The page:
Wednesday, October 9, 2019

A Critical Incident

Darrell* kicked in the door and hurt his family.  His mother called the police and a warrant was issued for his arrest.  I was riding with the officer assigned to find Darrell.  The officer got out of the police car and told him, "You're not in trouble."  

On the Road
The officer understood Darrell was mentally ill and needed hospitalization.  Darrell didn't want to go.  With one hand on the warrant and another on the tazer, the officer prepared to take him into custody.  I silently prayed, "Speak Holy Spirit."

Tension was high when I asked, "May I speak to Darrell?"

The officer nodded slowly.  God brought my training to the surface.

We gave Darrell space.  In a critical situation, distance equals time.  If Darrell was going to hurt us, the further away we were, the less likelihood of injury.  

We slowed the encounter down by speaking less and listening more.  "How did we get here Darrell?  What's going on with you?"  His grandmother died recently and she was his advocate.  He felt lost and frustrated.  Things with his mother weren't going well.  

We found a way into his story.  My grandmothers have died.  I told him I understood his pain; empathy established.

We reminded Darrell why we were there.  His mother wanted him to get help because he was homeless, ill, mourning and in crisis.  "My mother was right for calling the police.  I do need help."

"May we help you?"


I sat down beside Darrell.  Darrell allowed the officer to search him for weapons.  He followed directions by lacing his fingers behind his back.  He assured us he wouldn't run in the parking lot and kept his word.  On the ride to the crisis center he shared more of his story.  We listened and encouraged him.

Darrell encouraged us by reminding us of the importance of prayer and training.  We were ready to help because God used the Tri-County Crisis Intervention Team (CIT).  The mission of the Tri-County CIT is to improve public safety and response to behavioral health crises through community partnerships, community ownership, policy, and training.
Critical Incident Training Class
I am the first chaplain to join the Crisis Intervention Team because ministry partners provide regular, generous prayer and financial support. The week long registration fee, mileage and materials were underwritten by partners. I met officers and deputies from neighboring jurisdictions and now pray for them by name.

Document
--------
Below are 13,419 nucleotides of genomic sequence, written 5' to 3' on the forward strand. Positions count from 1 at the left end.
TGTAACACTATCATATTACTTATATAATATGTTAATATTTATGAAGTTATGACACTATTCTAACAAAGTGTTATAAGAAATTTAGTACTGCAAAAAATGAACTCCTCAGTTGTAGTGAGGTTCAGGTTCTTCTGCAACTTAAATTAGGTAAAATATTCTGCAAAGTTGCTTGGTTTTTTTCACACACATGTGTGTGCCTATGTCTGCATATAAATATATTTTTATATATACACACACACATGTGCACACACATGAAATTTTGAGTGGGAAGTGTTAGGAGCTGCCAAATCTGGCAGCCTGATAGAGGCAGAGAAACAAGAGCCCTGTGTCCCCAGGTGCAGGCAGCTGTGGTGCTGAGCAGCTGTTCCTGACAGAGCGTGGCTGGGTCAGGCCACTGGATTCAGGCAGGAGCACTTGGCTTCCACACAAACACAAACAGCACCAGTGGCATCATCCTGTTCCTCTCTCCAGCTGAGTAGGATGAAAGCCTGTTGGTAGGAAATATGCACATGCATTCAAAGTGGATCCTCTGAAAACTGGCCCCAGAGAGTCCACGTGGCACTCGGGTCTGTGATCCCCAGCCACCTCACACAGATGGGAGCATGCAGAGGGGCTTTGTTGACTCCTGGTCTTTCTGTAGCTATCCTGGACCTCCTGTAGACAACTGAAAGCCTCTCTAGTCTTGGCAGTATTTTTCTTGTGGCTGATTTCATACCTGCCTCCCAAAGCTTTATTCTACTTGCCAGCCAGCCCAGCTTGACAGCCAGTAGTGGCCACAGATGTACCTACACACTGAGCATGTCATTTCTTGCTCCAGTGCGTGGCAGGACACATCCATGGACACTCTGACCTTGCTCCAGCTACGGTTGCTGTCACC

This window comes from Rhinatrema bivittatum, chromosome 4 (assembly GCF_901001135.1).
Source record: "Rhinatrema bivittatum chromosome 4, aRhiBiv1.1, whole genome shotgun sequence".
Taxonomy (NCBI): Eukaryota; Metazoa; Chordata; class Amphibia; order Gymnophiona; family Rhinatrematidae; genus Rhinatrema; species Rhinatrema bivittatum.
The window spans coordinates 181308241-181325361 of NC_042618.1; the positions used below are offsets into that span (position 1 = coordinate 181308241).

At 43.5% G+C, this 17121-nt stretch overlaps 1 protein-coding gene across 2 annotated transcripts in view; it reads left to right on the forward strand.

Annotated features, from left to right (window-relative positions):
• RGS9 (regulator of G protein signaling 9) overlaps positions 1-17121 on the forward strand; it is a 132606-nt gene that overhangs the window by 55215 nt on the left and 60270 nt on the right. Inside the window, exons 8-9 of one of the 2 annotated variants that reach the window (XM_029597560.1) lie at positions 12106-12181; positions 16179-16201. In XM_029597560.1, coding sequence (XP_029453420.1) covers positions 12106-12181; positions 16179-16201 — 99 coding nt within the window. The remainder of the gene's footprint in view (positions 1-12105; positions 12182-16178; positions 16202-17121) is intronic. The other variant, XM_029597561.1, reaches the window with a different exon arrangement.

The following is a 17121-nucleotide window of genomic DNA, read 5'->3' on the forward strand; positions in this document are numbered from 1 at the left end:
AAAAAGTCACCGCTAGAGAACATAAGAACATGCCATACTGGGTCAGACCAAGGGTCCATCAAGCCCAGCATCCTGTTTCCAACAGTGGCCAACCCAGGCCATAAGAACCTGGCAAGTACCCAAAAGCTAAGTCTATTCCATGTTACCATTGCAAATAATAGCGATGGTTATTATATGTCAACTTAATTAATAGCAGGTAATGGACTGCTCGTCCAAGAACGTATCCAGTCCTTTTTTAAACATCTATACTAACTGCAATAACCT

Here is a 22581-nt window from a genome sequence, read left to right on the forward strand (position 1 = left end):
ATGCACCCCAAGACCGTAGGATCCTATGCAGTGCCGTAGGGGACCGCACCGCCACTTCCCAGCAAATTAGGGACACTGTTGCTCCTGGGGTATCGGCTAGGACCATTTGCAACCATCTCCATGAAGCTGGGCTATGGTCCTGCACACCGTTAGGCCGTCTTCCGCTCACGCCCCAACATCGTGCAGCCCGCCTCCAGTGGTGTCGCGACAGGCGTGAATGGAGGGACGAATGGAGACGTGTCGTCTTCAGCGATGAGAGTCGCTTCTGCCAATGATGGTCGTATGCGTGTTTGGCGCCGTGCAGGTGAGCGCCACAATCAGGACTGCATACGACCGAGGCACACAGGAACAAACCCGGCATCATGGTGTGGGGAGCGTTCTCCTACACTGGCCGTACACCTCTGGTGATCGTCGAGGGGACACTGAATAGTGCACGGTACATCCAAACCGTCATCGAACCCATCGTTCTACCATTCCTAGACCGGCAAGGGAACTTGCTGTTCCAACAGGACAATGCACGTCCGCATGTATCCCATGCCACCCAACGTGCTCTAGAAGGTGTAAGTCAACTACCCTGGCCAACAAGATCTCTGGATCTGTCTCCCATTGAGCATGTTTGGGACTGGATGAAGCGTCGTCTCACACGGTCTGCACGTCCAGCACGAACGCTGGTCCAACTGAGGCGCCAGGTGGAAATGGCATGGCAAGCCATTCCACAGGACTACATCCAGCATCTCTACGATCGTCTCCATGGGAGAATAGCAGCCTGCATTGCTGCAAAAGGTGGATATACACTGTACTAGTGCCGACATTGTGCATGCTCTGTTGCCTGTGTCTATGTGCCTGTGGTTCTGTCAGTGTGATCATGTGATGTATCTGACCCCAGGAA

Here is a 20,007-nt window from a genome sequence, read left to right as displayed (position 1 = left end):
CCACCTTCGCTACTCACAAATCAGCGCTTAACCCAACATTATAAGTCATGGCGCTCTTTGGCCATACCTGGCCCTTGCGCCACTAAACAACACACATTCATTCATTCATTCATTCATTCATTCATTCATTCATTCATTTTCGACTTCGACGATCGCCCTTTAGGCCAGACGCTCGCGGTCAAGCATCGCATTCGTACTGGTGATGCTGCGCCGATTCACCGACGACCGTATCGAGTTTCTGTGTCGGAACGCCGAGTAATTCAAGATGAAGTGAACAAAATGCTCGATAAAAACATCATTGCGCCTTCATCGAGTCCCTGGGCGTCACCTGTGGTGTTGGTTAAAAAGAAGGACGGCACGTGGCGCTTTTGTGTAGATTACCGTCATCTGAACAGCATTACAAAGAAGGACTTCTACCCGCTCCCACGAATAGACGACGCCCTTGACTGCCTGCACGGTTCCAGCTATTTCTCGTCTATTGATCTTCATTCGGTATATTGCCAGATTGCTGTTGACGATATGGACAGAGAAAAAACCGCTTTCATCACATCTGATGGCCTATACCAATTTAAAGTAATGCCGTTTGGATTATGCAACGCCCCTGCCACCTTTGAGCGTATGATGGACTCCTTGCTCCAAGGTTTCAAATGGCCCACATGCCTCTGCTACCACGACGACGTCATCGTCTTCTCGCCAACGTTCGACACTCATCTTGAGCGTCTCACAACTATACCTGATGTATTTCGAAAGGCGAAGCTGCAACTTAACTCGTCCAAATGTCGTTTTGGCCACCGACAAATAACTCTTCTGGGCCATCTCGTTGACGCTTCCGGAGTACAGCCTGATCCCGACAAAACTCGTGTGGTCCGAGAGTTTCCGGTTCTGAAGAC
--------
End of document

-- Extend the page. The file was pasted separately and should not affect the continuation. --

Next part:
When I see deputies, officers and citizens on the road, "Speak Holy Spirit," is still my prayer.  Each cop, and member of the community, is different.  What worked isn't necessarily what will work.

For now, Jesus persuades me to slow things down, listen much and ask if I can help.

*Name changed to maintain confidentiality


  1. Thank you team for dedication and concern all citizen. More than that, heeding the voice of God in challenging times-God has not given us a spirit of fear, but of power, LOVE (to see people and not incidents) and strong mind (to properly process ALL the events presented during a crisis)

  2. We thank the Lord for an opportunity to hear from you. Comments on the work are encouraging. May Christ continue guarding your heart, mind, body, soul and spirit.

  3. Thank you for your service. Stay encouraged!

  4. brought tears to my eyes - ow wonderful to be in the kingdom with brothers and sisters like you.

    1. Our King is worthy of praise. May He wipe every tear from our eyes.

  5. I just want to let you know that I applaud your use of providing a pastoral presence and using empathy especially. I train seminarians and clergy in the art of pastoral/spiritual care. I will probably use this story to encourage my students to continue to use empathy even when it feels as if they are "not doing anything!" thanks again!

    1. Thank you for the work you're doing in the classroom. If this story can be used to further your purposes, God be praised. I applaud your steady and obedient response to the Great Commission. May the Lord continue equipping you. Appreciate you Sis'!